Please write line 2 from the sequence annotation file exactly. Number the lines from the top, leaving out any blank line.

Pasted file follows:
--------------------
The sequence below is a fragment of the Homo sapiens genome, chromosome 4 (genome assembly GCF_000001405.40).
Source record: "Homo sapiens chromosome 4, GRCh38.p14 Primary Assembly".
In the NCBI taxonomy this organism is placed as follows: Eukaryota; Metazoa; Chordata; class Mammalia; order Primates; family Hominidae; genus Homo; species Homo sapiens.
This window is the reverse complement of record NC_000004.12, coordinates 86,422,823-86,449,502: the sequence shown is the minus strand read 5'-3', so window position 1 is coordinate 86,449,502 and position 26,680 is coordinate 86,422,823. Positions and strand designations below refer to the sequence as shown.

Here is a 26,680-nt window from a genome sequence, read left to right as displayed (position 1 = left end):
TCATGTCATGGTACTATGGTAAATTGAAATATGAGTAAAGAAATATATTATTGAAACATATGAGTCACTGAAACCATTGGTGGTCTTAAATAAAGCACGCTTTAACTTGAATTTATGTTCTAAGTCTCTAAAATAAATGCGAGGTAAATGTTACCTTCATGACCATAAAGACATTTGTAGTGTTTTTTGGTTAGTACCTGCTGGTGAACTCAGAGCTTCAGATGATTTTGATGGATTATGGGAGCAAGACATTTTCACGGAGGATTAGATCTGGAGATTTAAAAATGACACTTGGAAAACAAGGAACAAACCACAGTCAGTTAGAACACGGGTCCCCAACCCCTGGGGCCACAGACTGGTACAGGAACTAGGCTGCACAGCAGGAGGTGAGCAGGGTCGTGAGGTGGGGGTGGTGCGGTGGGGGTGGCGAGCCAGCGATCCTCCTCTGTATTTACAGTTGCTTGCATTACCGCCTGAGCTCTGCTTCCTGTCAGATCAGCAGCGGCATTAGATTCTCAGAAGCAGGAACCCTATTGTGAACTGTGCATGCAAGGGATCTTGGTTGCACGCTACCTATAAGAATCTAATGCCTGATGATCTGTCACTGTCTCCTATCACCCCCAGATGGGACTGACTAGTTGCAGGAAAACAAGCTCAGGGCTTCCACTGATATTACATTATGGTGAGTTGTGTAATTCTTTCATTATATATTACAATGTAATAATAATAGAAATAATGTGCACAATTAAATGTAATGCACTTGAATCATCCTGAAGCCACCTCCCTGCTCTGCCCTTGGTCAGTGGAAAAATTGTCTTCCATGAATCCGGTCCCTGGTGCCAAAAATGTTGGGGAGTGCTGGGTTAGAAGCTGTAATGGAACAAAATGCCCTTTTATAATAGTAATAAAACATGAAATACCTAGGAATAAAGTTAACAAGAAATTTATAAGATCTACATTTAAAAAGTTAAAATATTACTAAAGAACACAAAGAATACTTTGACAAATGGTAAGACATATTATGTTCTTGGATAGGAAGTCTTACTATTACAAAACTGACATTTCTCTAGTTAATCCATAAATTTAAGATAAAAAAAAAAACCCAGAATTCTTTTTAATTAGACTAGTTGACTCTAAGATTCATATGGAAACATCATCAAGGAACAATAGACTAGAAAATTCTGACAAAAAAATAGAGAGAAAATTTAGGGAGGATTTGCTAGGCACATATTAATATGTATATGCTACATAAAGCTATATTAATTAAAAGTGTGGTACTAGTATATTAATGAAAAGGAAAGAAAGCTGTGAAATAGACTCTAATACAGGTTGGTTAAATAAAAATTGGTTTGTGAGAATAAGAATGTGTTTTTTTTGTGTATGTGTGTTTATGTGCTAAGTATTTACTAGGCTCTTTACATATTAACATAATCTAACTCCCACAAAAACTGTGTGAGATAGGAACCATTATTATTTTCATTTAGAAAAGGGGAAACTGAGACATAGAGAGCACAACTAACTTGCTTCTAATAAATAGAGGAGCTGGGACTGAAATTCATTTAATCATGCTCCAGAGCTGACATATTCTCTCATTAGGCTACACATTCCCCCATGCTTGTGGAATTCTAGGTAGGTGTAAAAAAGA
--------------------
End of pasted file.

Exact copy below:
Source record: "Homo sapiens chromosome 4, GRCh38.p14 Primary Assembly".